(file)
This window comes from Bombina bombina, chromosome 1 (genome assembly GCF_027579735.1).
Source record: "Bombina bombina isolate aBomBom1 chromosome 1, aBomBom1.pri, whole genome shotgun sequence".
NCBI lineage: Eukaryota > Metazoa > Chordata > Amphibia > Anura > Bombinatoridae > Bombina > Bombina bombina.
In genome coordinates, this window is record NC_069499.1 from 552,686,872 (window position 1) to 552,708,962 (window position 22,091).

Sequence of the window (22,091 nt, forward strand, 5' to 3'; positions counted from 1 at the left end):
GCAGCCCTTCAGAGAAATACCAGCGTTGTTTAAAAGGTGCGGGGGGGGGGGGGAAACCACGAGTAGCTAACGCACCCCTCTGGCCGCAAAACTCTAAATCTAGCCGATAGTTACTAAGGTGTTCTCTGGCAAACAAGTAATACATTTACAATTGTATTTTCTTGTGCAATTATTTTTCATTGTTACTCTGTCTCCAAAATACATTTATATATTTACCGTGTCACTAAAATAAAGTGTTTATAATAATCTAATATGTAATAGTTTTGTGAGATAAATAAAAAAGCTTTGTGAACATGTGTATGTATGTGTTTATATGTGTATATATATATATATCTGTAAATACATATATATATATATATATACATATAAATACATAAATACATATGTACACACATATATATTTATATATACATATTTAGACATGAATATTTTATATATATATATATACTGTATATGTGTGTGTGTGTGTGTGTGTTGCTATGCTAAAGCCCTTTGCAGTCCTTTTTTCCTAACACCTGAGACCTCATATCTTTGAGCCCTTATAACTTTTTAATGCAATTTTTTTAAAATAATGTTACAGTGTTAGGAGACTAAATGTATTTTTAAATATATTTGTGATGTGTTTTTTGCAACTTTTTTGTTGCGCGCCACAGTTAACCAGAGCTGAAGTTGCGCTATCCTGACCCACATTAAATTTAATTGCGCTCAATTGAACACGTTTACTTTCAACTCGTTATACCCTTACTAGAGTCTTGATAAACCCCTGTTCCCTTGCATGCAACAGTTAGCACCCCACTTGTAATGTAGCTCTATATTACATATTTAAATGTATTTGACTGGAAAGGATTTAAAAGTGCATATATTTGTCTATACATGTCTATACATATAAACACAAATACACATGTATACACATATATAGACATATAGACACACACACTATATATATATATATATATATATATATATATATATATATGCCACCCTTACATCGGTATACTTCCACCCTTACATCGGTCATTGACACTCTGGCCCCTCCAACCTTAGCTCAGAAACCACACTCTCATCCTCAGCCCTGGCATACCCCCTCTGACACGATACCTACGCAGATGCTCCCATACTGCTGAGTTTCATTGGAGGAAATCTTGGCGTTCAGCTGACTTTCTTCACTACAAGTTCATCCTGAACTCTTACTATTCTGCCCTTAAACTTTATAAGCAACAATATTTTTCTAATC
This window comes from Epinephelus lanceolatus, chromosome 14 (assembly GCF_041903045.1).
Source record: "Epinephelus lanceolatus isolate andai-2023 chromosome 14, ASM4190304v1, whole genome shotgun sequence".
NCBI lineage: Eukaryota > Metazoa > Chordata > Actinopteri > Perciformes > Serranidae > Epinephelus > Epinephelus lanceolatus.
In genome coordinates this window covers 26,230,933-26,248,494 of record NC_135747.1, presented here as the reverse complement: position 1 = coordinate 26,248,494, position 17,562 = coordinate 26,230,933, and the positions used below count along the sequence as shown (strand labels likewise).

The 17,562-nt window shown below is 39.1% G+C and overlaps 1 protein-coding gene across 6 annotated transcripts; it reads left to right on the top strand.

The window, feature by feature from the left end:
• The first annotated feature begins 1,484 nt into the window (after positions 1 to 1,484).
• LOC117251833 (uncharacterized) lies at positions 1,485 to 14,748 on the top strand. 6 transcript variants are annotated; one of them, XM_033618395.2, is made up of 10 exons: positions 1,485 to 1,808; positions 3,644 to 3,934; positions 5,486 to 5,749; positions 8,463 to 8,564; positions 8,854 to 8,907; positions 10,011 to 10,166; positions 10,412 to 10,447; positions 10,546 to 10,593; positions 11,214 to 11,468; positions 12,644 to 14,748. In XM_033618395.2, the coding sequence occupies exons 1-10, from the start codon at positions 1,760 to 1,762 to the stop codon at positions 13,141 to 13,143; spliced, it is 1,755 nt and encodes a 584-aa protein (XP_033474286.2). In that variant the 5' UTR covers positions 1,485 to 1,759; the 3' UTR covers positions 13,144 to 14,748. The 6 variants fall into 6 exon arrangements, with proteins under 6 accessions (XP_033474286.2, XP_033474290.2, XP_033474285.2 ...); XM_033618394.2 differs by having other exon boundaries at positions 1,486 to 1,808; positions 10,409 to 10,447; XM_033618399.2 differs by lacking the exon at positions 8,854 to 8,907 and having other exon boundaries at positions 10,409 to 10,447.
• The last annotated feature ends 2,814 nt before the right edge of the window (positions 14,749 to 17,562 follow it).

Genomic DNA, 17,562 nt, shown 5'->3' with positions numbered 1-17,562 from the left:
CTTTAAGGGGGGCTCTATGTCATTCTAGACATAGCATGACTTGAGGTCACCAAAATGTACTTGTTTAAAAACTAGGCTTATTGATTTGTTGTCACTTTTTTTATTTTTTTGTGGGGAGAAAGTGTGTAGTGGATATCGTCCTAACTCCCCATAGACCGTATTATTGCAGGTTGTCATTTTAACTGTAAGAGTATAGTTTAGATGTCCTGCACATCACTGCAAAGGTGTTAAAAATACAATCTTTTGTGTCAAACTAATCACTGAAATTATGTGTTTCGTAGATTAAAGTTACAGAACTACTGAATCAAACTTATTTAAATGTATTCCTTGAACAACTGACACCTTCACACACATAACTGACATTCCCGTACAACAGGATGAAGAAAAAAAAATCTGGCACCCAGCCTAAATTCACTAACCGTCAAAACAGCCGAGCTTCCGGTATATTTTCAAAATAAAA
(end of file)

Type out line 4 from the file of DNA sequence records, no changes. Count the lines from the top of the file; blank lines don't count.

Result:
In genome coordinates, this window is record NC_069499.1 from 552,686,872 (window position 1) to 552,708,962 (window position 22,091).